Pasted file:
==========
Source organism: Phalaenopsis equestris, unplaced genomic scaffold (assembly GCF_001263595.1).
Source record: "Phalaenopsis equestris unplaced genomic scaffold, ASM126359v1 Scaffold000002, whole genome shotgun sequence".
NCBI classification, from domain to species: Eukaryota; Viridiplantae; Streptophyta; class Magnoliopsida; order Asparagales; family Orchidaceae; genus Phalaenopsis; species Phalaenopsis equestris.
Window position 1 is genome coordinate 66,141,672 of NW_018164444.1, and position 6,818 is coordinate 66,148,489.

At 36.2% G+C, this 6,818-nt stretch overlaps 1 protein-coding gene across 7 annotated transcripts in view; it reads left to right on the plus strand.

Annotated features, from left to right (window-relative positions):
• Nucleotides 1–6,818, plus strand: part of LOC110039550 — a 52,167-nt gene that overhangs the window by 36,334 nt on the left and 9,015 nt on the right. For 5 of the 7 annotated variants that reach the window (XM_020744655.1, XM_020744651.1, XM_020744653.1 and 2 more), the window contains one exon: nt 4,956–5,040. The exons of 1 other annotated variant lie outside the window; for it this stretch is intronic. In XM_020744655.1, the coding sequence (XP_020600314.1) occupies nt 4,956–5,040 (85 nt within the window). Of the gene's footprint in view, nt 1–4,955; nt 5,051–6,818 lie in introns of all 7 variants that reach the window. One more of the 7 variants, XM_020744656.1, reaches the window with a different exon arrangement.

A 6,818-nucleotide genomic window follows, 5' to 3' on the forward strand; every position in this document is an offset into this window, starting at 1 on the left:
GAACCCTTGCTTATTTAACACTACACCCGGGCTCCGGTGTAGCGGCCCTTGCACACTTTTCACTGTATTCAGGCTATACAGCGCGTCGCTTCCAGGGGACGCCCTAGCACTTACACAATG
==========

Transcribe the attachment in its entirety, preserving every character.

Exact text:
Source organism: Phalaenopsis equestris, unplaced genomic scaffold (assembly GCF_001263595.1).
Source record: "Phalaenopsis equestris unplaced genomic scaffold, ASM126359v1 Scaffold000002, whole genome shotgun sequence".
NCBI classification, from domain to species: Eukaryota; Viridiplantae; Streptophyta; class Magnoliopsida; order Asparagales; family Orchidaceae; genus Phalaenopsis; species Phalaenopsis equestris.
Window position 1 is genome coordinate 66,141,672 of NW_018164444.1, and position 6,818 is coordinate 66,148,489.

At 36.2% G+C, this 6,818-nt stretch overlaps 1 protein-coding gene across 7 annotated transcripts in view; it reads left to right on the plus strand.

Annotated features, from left to right (window-relative positions):
• Nucleotides 1–6,818, plus strand: part of LOC110039550 — a 52,167-nt gene that overhangs the window by 36,334 nt on the left and 9,015 nt on the right. For 5 of the 7 annotated variants that reach the window (XM_020744655.1, XM_020744651.1, XM_020744653.1 and 2 more), the window contains one exon: nt 4,956–5,040. The exons of 1 other annotated variant lie outside the window; for it this stretch is intronic. In XM_020744655.1, the coding sequence (XP_020600314.1) occupies nt 4,956–5,040 (85 nt within the window). Of the gene's footprint in view, nt 1–4,955; nt 5,051–6,818 lie in introns of all 7 variants that reach the window. One more of the 7 variants, XM_020744656.1, reaches the window with a different exon arrangement.

A 6,818-nucleotide genomic window follows, 5' to 3' on the forward strand; every position in this document is an offset into this window, starting at 1 on the left:
GAACCCTTGCTTATTTAACACTACACCCGGGCTCCGGTGTAGCGGCCCTTGCACACTTTTCACTGTATTCAGGCTATACAGCGCGTCGCTTCCAGGGGACGCCCTAGCACTTACACAATG